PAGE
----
Most of us have probably seen this at one time or another. A flower seller offers a rose to your wife or girlfriend while you are out walking. She loves it, he smiles, then charges you an extortionate amount for the flower, which you have to pay in order to stop you from looking like the worst partner in the world. A simple but effective guilt trip.

How To Avoid: Do not accept the flower. Talk about these kinds of scams as a couple, and maybe advise her that you will buy flowers in your own time and not from a pushy street vendor.

16. The Expensive Date Scam

Where: Worldwide

Sometimes you get lucky on vacation, and then other times, you really don’t! If a good-looking guy or girl offers to take you on a date, this may be one of the oldest scams in the book. After an enjoyable evening eating and drinking at a venue of their choosing, your date will disappear, and you will be left with extortionate bills and bouncers who will be there to ensure that you pay it.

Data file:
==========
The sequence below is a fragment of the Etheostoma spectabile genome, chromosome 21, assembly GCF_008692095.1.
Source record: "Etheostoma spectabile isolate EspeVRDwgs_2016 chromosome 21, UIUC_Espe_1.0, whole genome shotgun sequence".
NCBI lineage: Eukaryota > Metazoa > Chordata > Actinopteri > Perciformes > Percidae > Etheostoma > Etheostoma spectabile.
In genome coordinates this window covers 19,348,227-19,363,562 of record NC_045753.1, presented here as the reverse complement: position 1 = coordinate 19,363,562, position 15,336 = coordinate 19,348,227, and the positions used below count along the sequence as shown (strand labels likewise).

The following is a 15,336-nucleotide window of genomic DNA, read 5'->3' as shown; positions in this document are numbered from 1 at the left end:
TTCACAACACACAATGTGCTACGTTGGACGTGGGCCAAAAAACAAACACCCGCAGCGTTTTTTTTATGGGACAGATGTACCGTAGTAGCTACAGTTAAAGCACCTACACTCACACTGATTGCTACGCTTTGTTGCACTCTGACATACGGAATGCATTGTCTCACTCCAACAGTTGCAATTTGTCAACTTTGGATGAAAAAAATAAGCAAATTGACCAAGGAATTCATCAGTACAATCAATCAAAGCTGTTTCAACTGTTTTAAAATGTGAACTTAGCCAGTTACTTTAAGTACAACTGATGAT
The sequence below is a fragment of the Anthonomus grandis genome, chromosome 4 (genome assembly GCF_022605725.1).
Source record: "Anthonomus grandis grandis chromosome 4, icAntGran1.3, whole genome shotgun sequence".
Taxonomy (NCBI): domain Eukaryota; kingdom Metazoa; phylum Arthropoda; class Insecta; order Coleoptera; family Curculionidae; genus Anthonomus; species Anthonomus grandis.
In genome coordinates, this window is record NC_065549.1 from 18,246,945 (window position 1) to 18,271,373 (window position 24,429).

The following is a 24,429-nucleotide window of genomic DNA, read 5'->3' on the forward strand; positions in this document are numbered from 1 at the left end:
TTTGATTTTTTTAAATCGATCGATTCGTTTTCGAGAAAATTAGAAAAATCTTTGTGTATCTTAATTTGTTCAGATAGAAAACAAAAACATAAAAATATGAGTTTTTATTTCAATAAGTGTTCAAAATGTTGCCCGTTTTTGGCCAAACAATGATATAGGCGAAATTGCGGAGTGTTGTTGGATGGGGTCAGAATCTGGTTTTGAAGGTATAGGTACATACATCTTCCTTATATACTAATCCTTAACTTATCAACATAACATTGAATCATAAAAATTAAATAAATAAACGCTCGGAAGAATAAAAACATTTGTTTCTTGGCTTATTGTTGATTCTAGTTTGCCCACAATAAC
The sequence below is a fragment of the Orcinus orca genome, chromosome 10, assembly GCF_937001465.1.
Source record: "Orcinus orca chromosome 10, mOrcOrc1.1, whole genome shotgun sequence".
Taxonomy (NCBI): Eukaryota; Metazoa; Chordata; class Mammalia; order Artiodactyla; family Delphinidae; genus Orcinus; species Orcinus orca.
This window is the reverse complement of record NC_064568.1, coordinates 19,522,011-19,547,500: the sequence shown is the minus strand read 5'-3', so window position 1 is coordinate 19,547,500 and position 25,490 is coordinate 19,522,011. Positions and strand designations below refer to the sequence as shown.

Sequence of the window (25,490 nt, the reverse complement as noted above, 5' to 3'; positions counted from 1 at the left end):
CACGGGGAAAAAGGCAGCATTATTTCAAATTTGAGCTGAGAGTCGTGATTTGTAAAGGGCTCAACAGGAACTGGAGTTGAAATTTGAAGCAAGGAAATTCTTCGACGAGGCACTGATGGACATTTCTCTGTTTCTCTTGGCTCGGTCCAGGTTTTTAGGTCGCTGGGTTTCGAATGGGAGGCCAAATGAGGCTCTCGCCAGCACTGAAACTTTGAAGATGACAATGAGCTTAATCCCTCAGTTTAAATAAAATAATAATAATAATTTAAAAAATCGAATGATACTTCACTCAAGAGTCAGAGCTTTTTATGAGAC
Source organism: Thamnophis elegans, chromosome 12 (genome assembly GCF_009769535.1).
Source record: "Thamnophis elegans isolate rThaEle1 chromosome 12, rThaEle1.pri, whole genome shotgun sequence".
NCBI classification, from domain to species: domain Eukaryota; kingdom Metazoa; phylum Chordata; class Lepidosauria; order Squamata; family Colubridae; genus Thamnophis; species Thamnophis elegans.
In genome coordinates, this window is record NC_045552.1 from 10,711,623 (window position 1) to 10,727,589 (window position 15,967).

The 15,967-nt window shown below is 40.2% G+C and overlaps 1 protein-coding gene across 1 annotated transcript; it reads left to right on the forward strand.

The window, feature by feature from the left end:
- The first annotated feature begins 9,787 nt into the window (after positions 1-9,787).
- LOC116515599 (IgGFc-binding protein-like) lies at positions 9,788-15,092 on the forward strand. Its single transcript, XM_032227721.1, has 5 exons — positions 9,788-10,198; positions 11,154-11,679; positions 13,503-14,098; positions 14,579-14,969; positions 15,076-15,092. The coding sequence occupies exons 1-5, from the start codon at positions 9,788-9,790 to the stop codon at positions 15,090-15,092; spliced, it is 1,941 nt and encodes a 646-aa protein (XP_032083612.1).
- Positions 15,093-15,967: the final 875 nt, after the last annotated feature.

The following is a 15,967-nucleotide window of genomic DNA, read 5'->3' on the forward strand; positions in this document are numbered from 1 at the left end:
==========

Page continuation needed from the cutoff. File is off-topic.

How To Avoid: Just don’t fall for it. If you think you have met someone special, you choose the venue so that you know it is genuine.

17. Fake Monks at Midnight Scam

Where: China, Hong Kong, and Thailand

As much as we may want to believe that even the bad guys wouldn’t mess with monks, sadly this is a common scam in Asia. You will be approached by a single “monk” asking for a donation. While this is not particularly odd in itself, these guys will often strike late at night, and most temples will not send monks out on their own ever. Sadly, this is most likely a begging scam aimed at tourists.

How To Avoid: You don’t have to donate to people asking for money on the streets. Politely say “no” and carry on about your business.

18. The Fake Money Fraud Scam

Where: Mexico, Bogotá, and Bangkok